The mouthparts are not visible because they are embedded in a cavity (This is among other features distinguishing springtails from insects). The species thus defined are described as enthroned. Oral parts play a very important role in the identification and classification of species.
The mandibles and maxillae are mainly pieces "grinders" but there are also mandibles adapted for the species called "sucker-breaker". Below, oral pieces of a Tomoceridae1 (Pogonognathellus flavescens) where we distinguish the five constituent parts of the oral apparatus, namely:

-  Labrum  (green). This part is an upper lip that covers the other mouthparts.

-  Mandibles (yellow). Two in number, they are arranged symmetrically and each carries a molar plate * and an incisal part (tooth). The tips with solid teeth allow springtail to pull food materials on the substrate, as the molar plates, it is generally accepted that they are used to grind food. The mandibular movements are characterized by rotations around the dorso-ventral axis (that is, if we look at the mouth of face, by alternating left / right translations) as well as by protraction and retractaion movements. (outbound / inward), performed in order to shear the food particles or grind the fragments between the mandibular molar plates.

- Maxillae (blue). There are two of them, they are located just above the hypopharynx. Each maxillary has a "head" called capitulum (see examples in the illustration below) 2. During the bite, maxillae and mandibles move synchronously. The analysis of the maxillary movement shows that they contribute to stabilizing the mandibular movement. The mandible and the maxillary thus interact with each other via an articular dart located on the dorsal side of the maxillary stipes, supported by structures of the hypopharynx and cephalic capsule. The fact that springtails are entognathes and the very small dimensions of their mouthparts have long been played in the lack of knowledge of the movements involved during the absorption of food. Only the advent of "synchrotron" 3D imaging techniques made it possible to lift the veil.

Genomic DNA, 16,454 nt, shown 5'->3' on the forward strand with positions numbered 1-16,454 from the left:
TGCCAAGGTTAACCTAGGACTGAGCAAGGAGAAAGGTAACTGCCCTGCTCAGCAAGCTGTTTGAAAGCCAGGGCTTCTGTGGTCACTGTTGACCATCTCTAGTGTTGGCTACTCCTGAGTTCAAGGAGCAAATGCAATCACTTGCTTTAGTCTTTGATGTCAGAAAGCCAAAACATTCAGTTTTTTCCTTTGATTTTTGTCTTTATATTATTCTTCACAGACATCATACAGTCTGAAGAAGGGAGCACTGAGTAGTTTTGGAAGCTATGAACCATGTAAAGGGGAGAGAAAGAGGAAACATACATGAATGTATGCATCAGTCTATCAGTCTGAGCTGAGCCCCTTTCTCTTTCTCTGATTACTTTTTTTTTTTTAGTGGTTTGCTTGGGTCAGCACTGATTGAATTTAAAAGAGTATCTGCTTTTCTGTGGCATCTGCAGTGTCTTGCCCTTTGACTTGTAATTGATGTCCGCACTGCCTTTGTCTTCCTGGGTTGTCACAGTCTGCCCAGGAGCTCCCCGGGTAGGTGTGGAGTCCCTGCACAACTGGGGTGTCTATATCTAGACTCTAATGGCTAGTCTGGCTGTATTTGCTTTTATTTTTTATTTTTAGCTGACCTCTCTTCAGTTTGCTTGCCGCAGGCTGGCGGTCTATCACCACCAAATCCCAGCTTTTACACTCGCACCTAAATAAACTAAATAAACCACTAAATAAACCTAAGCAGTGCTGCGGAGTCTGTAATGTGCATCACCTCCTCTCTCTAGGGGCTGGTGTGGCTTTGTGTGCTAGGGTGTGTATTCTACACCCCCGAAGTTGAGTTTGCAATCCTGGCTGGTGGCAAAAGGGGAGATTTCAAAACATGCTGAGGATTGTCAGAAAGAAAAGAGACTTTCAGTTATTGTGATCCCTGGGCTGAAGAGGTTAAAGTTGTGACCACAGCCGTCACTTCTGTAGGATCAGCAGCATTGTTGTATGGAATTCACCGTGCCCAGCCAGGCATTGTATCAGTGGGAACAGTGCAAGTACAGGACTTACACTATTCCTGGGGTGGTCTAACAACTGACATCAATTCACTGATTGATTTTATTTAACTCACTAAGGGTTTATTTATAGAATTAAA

- Hypopharynx (mauve) is a piece located in the upper part of the labium under the mandibles and between the maxillae. It plays the role of a kind of tongue and mouth floor whose main function is to help mix food with saliva.

- Maxillary palps (orange) consist of a pair of appendages useful especially for grasping food. I found a definition of the historian Jules Michelet who was also an entomologist and who described them in his works "Insects" published in 1857: "small hands palpate palate handle, return what is brought" .

- Labium not marked by a color constitutes the lower part, a kind of lip arranged in an arc defining the contours of the mouth and going up to the commissure.


Below, the mouthpieces of a "Dicyrtoma-fusca"


Note: Some Poduromorphs (Odeontellidae, and Neanuridae) have mouthpieces of the nozzle-pricking type. This is known as a mouth cone. Indeed, during their evolution and taking into account their diet, the molar plaques became useless and therefore disappeared.

Below3, mouth cone of Neanuridae (Deutonura monticola). Note on the right view the presence of a "canal" which starts from the lower lip located at the base of the oral cone. This channel has a specific function. To learn more about it, read the article on the ventral tube.

Other species such as Brachystomellidae no longer even have mandibles and are content to ingest food particles embedded in a liquid suspension.

1: Illustration adapted from Biology of the Sprintails. S.P. Hopkin, from Atlas of the Biology of Soil Arthropods - G.Eisenbeis and W.Richard (1985)
2: Sketches adapted from: Structural mouthpart interaction evolved already in the earliest lineages of insects. Alexander Blanke, Peter T. Ruhr, Rajmund Mokso, Pablo Villanueva, Fabian Wilde, Marco Stampanoni, Kentaro Uesugi, Ryuichiro Machida, Bernhard Misof - 23/07/2005 The Royal Society.

3: Photographs taken with a binocular magnifier x160 magnification. © Philippe Garcelon